They were quite shocked that John Smith resigned from his job and would leave as soon as Miss Prentice was strong enough to be moved. “My contract was only temporary anyway,” the Doctor said softly.
He was very glad that classes were taking place; they were a distraction from the turmoil his life had become once more. In his room he slipped into his teaching robes and put on his mortarboard before he picked up a couple of books and went to his classroom. The boys were unusually quiet when he entered, some of the seats were empty as their owners had preferred returning home for the week. The rest of the class looked at him with a mixture of awe and curiosity.
“I would like to thank you for your excellent performance last night,” the Doctor said, depositing his books on the teacher's desk. “I hope... now that you have seen action... I hope you won't ever again.”
Some of the boys nodded solemnly, while others seemed to be defiant and even taken aback. The Doctor didn't say anything else on the topic. Maybe they had learned their lesson the previous night and had gotten a glimpse of the horrors of battle. Maybe some of them would not volunteer in August. Maybe he could save at least a few lives that way.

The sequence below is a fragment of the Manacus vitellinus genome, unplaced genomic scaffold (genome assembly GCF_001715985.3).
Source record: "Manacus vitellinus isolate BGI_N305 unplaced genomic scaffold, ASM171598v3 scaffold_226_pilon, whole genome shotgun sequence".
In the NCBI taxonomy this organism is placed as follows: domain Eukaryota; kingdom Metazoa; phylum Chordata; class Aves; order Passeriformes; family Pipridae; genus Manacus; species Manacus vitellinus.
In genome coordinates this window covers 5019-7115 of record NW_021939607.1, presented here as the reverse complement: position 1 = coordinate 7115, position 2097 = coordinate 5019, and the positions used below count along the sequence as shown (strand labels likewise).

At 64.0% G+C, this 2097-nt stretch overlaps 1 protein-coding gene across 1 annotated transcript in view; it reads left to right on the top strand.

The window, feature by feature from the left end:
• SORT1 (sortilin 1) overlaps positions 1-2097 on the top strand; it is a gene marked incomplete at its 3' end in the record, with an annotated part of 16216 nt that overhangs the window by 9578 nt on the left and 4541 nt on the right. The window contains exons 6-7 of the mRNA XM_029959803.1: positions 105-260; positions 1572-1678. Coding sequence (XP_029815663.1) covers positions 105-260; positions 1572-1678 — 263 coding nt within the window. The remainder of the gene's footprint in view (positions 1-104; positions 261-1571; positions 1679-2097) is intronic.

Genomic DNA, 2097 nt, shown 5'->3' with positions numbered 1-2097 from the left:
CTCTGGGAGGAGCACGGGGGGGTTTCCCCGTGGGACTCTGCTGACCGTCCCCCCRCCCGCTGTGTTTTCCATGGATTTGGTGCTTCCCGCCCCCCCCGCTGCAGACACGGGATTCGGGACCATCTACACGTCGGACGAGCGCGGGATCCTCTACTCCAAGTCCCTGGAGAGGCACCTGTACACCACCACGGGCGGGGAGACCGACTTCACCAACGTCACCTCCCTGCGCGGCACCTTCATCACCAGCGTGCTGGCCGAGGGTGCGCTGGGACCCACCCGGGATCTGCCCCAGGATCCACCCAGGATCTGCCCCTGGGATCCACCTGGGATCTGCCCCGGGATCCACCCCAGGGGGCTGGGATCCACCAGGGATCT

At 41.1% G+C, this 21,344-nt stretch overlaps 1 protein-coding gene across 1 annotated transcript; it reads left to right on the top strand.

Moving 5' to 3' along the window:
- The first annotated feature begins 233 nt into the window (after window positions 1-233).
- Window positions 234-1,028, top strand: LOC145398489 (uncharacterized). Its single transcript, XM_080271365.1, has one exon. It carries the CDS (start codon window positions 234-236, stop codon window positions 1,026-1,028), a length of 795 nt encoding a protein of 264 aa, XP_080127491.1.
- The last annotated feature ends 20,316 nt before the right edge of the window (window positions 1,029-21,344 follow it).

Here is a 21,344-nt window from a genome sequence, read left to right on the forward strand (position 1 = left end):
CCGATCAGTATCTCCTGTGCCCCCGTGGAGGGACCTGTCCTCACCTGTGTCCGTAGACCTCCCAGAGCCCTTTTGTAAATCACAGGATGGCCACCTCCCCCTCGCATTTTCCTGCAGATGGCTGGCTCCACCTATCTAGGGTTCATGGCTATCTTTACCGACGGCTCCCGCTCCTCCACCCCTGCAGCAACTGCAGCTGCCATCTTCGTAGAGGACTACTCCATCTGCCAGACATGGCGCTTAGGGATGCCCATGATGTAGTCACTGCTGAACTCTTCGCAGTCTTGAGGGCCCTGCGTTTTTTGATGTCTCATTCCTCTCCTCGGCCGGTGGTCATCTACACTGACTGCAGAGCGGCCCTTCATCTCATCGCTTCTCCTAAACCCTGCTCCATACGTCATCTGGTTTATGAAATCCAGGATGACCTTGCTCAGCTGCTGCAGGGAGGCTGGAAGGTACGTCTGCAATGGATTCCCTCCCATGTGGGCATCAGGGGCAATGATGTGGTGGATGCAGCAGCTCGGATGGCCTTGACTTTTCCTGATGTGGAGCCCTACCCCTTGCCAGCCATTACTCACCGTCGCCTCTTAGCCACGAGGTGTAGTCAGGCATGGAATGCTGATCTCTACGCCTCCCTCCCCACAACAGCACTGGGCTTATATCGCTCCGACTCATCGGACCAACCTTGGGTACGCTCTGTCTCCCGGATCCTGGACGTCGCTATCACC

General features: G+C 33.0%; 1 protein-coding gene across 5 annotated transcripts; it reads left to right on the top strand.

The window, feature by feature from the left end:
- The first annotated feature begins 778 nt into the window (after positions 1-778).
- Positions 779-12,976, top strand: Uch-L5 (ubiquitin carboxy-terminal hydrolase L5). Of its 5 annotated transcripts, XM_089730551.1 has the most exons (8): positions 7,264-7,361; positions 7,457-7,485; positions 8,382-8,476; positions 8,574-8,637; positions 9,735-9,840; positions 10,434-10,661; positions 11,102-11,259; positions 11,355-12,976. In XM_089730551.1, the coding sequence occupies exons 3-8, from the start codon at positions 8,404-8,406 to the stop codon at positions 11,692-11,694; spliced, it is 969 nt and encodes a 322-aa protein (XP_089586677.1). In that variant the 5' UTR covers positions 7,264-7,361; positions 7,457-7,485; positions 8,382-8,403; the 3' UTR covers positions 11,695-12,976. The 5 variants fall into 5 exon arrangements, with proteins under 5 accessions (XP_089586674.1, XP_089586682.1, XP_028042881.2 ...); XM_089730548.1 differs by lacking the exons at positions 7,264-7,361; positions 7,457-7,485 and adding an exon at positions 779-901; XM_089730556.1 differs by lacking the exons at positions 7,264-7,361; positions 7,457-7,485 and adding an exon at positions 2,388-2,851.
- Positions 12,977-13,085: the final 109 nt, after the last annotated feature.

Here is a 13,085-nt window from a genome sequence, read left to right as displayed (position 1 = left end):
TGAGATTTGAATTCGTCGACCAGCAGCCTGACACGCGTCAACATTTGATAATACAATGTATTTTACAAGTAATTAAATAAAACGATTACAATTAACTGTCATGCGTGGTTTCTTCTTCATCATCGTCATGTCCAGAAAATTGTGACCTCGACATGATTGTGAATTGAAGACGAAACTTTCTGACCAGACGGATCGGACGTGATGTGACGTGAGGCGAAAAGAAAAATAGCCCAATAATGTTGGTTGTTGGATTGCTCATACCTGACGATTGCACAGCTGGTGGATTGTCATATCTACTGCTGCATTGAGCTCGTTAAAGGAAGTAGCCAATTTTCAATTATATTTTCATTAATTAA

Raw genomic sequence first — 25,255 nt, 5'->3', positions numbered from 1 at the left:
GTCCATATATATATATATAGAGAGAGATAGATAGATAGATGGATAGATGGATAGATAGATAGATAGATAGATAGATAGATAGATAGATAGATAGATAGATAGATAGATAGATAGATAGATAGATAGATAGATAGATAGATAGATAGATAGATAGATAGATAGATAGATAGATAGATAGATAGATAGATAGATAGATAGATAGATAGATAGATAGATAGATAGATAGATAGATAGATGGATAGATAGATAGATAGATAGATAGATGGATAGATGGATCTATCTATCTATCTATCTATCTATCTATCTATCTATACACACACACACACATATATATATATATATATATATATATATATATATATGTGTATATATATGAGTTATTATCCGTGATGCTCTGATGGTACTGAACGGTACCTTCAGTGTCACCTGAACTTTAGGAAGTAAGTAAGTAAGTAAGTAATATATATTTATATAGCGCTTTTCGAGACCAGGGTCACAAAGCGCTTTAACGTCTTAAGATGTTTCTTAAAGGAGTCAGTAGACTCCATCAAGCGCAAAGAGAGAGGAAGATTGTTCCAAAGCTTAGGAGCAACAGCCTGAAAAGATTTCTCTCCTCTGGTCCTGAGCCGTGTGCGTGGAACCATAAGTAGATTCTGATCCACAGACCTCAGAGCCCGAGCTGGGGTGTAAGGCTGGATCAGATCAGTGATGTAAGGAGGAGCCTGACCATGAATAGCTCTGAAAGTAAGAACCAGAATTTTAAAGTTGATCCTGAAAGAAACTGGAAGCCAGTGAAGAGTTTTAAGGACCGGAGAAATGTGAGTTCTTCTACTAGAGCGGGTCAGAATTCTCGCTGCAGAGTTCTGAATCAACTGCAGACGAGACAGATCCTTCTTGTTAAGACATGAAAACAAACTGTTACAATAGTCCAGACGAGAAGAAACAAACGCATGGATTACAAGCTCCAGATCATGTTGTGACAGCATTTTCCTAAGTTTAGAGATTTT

He decided not to teach them about the Napoleonic Wars but about the Renaissance instead, choosing to replace another war with humanism and scientific breakthroughs. There were, however, only so many lessons he could teach. Eventually, he knew, he would have to go to the infirmary to relieve Joan of her duty of watching over Rose.
When he opened the door to the infirmary he could hear Rose screaming through the closed door of the private ward. He froze for a heartbeat, too horror-struck by the images his imagination came up with in that brief moment, before he hurried to the door. There was one more scream that was followed by the relative quiet of Rose's meek protests and whimpering.